Over the recent four decades, agent-based modeling and maximum entropy modeling have provided some of the most notable contributions applying concepts from complexity science to a broad range of problems in economics. In this paper, we argue that these two seemingly unrelated approaches can actually complement each other, providing a powerful conceptual/empirical tool for the analysis of complex economic problems. The maximum entropy approach is particularly well suited for an analytically rigorous study of the qualitative properties of systems in quasi-equilibrium. Agent-based modeling, unconstrained by either equilibrium or analytical tractability considerations, can provide a richer picture of the system under study by allowing for a wider choice of behavioral assumptions. In order to demonstrate the complementarity of these approaches, we use here two simple economic models based on maximum entropy principles – a quantal response social interaction model and a market feedback model –, for which we develop agent-based equivalent models. On the one hand, this allows us to highlight the potential of maximum entropy models for guiding the development of well-grounded, first-approximation agent-based models. On the other hand, we are also able to demonstrate the capabilities of agent-based models for tracking irreversible and out-of-equilibrium dynamics as well as for exploring the consequences of agent heterogeneity, thus fundamentally improving on the original maximum entropy model and potentially guiding its further extension.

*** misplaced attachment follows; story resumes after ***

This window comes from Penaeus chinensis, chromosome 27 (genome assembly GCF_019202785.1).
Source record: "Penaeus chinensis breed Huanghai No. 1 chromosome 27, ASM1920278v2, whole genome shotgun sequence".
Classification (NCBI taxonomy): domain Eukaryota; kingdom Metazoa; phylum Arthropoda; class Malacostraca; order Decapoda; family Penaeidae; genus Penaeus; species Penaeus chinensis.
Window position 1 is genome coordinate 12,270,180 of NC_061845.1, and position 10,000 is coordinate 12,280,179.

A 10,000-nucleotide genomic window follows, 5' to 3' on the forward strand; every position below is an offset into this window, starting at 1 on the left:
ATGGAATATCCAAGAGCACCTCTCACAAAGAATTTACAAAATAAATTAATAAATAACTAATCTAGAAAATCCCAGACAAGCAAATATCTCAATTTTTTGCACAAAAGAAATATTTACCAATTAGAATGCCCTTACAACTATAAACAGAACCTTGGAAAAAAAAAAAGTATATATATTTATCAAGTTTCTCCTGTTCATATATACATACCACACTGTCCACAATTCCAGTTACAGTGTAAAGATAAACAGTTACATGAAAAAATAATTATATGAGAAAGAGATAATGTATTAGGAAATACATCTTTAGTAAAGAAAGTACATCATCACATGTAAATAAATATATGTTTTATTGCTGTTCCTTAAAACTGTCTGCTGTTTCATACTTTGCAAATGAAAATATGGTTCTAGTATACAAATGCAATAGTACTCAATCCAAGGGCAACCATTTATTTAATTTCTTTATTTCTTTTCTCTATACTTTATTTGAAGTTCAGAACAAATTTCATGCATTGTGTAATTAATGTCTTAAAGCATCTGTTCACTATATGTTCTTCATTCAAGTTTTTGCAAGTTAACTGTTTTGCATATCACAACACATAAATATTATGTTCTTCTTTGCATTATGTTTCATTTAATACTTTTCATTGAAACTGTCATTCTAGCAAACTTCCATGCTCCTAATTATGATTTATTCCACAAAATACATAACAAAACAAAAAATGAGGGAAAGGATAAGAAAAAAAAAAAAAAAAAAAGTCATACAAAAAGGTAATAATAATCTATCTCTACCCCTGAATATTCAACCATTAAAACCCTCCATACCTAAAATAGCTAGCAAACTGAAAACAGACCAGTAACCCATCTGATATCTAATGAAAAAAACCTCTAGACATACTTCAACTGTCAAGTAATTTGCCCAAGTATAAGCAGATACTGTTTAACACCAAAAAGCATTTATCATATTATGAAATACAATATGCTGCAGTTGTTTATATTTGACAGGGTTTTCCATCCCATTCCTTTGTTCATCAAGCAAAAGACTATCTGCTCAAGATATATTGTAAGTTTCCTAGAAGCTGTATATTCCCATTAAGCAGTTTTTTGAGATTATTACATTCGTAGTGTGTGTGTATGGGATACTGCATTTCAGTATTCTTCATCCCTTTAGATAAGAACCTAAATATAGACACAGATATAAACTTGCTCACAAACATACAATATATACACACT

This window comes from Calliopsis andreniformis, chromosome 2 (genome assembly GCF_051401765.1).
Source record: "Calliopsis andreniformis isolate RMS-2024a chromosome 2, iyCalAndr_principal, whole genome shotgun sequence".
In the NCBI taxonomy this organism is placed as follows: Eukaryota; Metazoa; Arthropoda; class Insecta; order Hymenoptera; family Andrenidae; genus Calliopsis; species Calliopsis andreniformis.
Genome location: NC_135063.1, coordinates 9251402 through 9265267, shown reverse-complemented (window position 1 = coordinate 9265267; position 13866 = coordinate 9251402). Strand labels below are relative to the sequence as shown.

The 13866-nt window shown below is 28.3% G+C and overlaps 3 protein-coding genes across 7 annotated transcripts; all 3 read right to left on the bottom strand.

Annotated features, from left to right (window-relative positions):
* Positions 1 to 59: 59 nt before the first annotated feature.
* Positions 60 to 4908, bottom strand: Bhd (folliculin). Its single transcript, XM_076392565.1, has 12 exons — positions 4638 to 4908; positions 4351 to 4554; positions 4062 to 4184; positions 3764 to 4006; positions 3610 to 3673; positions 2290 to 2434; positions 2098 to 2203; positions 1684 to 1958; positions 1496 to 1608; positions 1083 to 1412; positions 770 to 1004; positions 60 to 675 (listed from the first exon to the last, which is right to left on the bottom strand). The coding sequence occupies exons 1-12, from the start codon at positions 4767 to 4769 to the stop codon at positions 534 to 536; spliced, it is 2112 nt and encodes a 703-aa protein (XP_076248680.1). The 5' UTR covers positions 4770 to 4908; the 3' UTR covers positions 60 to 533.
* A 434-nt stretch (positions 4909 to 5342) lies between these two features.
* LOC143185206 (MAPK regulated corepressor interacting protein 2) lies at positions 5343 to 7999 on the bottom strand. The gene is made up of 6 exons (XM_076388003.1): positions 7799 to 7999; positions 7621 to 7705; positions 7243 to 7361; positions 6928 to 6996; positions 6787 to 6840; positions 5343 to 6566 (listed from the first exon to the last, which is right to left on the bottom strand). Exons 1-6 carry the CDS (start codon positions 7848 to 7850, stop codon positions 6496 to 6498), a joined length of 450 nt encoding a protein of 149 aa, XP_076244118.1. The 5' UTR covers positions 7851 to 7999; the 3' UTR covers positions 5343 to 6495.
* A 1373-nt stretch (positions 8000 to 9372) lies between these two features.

Yang, J. & Carro, A. (2020). 'Two tales of complex system analysis: MaxEnt and agent-based modeling'. The European Physical Journal Special Topics, vol:229, pp.1623–1643